Interesting story about the hunt for Greek ships, such as the ones used to attack Troy. And that film will be out in May. The article seems to have been edited badly, it cuts off at the end.
The Persian Wars may be famed in history, but few artifacts and material remains have emerged to shed light on how the ancient Greeks defeated the Asian invaders and saved Europe in what scholars call one of the first great victories of freedom over tyranny.
It is well known that a deadly warship of antiquity, the trireme, a fast galley powered by three banks of rowers pulling up to 200 oars, played a crucial role in the fierce battles. Its bronze ram could smash enemy ships, and armed soldiers could leap aboard a foe’s vessel in hand-to-hand combat with swords and spears, an innovation that merged land and sea tactics in a bloody new form of combat.
Yet no wreck of a trireme has ever come to light, and questions abound about the ship’s design and operation, leaving much room for scholarly debate and wishful thinking.
Now, the first big expedition has gotten under way to look for the lost fleets of the Persian Wars, seeking to bring triremes back to life and retrieve some of the vast treasure of arms and armor believed to have gone down with the warships.
A team of more than two dozen Greek, Canadian and American experts is seeking the remains of 1,000 or so triremes, Greek and Persian, as well as hundreds of support vessels. The hunt is alluring, they say, because the sea is far more likely than land to have preserved artifacts from the Persian Wars. The victorious Greeks, who named them, saw the series of battles as a defining moment – the defeat of a ruthless state that had enslaved much of the known world from the Balkans to the Himalayas.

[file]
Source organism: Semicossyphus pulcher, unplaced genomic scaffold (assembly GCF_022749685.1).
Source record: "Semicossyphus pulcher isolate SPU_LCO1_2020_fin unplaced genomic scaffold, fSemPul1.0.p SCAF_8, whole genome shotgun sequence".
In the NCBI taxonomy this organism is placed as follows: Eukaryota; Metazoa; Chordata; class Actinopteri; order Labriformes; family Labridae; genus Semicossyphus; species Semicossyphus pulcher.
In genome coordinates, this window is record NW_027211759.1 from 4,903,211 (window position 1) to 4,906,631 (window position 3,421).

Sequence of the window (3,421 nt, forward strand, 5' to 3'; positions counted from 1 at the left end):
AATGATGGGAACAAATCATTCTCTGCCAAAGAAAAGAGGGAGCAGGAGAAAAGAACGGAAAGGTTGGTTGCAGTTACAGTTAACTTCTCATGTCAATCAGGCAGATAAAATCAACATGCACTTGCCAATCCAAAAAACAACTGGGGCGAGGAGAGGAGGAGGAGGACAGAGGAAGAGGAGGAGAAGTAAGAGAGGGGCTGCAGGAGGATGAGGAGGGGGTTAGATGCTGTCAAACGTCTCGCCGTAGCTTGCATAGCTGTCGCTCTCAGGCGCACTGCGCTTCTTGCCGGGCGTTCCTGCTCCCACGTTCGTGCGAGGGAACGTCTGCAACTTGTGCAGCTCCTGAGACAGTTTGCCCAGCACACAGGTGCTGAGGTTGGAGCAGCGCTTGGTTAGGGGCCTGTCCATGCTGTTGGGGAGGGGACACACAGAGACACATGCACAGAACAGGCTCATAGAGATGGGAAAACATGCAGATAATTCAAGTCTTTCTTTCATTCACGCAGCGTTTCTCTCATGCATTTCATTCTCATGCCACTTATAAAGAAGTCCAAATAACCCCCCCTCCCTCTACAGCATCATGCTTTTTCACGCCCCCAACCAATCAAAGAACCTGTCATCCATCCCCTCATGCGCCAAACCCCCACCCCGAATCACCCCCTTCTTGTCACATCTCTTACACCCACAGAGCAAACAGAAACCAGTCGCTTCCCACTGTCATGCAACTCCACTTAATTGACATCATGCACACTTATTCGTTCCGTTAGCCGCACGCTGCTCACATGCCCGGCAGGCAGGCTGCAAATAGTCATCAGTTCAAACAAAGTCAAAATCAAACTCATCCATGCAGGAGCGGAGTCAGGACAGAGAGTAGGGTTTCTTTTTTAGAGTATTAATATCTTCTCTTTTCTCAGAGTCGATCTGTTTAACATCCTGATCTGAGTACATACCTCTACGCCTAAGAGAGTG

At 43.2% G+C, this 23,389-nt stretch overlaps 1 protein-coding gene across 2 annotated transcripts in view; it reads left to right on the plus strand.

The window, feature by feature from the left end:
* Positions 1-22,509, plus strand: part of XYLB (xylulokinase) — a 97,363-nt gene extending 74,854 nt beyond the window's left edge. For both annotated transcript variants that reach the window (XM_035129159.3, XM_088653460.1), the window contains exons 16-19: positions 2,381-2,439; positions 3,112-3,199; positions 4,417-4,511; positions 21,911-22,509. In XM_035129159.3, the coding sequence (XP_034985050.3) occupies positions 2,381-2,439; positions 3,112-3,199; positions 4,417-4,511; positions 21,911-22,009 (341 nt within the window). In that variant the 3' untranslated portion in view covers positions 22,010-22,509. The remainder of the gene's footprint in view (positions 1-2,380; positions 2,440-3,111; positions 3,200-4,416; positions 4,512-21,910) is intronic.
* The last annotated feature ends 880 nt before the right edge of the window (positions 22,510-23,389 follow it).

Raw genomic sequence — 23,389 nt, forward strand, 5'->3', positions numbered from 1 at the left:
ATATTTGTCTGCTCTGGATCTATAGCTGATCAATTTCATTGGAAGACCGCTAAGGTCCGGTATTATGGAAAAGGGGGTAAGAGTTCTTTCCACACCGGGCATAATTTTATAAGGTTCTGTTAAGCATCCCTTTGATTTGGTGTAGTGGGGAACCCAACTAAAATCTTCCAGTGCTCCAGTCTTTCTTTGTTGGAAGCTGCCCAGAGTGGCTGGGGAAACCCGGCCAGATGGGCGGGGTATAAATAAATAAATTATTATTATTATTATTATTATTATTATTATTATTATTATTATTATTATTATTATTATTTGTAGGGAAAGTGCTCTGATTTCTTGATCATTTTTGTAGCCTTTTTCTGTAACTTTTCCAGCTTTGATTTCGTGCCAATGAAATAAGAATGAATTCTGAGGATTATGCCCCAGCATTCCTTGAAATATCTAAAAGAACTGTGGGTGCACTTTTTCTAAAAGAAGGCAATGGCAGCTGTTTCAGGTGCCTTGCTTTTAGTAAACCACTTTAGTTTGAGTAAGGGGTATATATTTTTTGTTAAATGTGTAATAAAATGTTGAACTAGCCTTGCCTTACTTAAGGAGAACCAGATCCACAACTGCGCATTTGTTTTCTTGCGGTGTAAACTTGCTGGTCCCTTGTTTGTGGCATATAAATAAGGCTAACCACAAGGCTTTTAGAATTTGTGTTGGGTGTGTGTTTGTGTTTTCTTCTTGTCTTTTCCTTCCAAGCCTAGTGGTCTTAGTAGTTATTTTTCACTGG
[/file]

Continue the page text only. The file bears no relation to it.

The team hopes to illuminate the battles and solve trireme mysteries. For instance, modern experts built a 37-meter, or 120-foot, copy, but neither it nor recent theorizing and experimentation have explained how the ancient warships moved so rapidly.
“That means somewhere there is a mistake,” said Katerina Dellaporta, director of underwater antiquities for Greece and a leader of the project. “They were very, very steady in naval battles and very fast.”
Last year, the team, working off Mount Athos in the northern Aegean, found tantalizing hints of what may be the first of five sunken fleets. Next month, the experts plan to return to the site and survey the seabed for the remains of ancient sips, arms and armor. Especially, they hope to find the bronze rams from trireme bows, which are considered more likely than wood to have survived ages of neglect.
“This is the most exciting underwater archaeology project I could imagine,” said Robert Hohlfelder, a team member who is a historian at the University of Colorado. “The potential is so great. This is the big prize in the Mediterranean.”
The venture, a collaboration between the Greek government and the Canadian Archaeological Institute at Athens, has attracted top investigators from some of the best American undersea groups, including the Woods Hole Oceanographic Institution, the Lamont-Doherty Earth Observatory of Columbia University and the Institute of Nautical Archaeology at Texas A&M.
Experts see the work as challenging because of strong currents, recovery uncertainties and fierce storms in the Aegean that can strike unexpectedly. In fact, gales rather than enemy action destroyed three of the five ancient fleets.
“We’re playing for high stakes,” said Shelley Wachsmann of the Institute of Nautical Archaeology, who heads the project along with Dellaporta. “We may come back with nothing or we may find the remains of a major historical event described by the father of history.”
The Persian empire, originating in present-day Iran, acquired its vast armadas by conquering maritime powers, including Asiatic Greeks, Phoenicians, and Egyptians. Any find could throw